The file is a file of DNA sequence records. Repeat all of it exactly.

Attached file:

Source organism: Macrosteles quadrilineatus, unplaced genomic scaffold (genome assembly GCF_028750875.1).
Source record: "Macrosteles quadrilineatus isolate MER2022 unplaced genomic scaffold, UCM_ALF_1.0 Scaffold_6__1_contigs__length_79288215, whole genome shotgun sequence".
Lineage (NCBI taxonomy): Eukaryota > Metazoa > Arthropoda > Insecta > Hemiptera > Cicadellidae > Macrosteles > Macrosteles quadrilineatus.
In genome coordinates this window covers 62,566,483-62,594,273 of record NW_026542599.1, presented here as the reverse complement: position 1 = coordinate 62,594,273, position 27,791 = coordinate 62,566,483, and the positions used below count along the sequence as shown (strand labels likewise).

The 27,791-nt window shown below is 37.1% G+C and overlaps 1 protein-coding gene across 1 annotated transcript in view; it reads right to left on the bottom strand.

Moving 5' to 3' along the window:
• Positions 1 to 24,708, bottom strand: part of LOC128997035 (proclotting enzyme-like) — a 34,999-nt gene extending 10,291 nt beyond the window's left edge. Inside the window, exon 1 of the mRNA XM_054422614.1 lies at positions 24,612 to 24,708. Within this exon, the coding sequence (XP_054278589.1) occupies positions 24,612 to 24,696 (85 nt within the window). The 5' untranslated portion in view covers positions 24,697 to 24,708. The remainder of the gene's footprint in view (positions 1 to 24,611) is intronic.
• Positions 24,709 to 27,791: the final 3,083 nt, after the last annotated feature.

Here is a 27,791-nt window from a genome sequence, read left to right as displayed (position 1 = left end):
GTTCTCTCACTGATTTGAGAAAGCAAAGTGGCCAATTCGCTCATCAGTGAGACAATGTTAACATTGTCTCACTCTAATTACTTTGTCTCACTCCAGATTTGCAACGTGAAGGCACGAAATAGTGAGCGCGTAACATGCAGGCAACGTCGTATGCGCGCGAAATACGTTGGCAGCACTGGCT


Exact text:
Source organism: Macrosteles quadrilineatus, unplaced genomic scaffold (genome assembly GCF_028750875.1).
Source record: "Macrosteles quadrilineatus isolate MER2022 unplaced genomic scaffold, UCM_ALF_1.0 Scaffold_6__1_contigs__length_79288215, whole genome shotgun sequence".
Lineage (NCBI taxonomy): Eukaryota > Metazoa > Arthropoda > Insecta > Hemiptera > Cicadellidae > Macrosteles > Macrosteles quadrilineatus.
In genome coordinates this window covers 62,566,483-62,594,273 of record NW_026542599.1, presented here as the reverse complement: position 1 = coordinate 62,594,273, position 27,791 = coordinate 62,566,483, and the positions used below count along the sequence as shown (strand labels likewise).

The 27,791-nt window shown below is 37.1% G+C and overlaps 1 protein-coding gene across 1 annotated transcript in view; it reads right to left on the bottom strand.

Moving 5' to 3' along the window:
• Positions 1 to 24,708, bottom strand: part of LOC128997035 (proclotting enzyme-like) — a 34,999-nt gene extending 10,291 nt beyond the window's left edge. Inside the window, exon 1 of the mRNA XM_054422614.1 lies at positions 24,612 to 24,708. Within this exon, the coding sequence (XP_054278589.1) occupies positions 24,612 to 24,696 (85 nt within the window). The 5' untranslated portion in view covers positions 24,697 to 24,708. The remainder of the gene's footprint in view (positions 1 to 24,611) is intronic.
• Positions 24,709 to 27,791: the final 3,083 nt, after the last annotated feature.

Here is a 27,791-nt window from a genome sequence, read left to right as displayed (position 1 = left end):
GTTCTCTCACTGATTTGAGAAAGCAAAGTGGCCAATTCGCTCATCAGTGAGACAATGTTAACATTGTCTCACTCTAATTACTTTGTCTCACTCCAGATTTGCAACGTGAAGGCACGAAATAGTGAGCGCGTAACATGCAGGCAACGTCGTATGCGCGCGAAATACGTTGGCAGCACTGGCT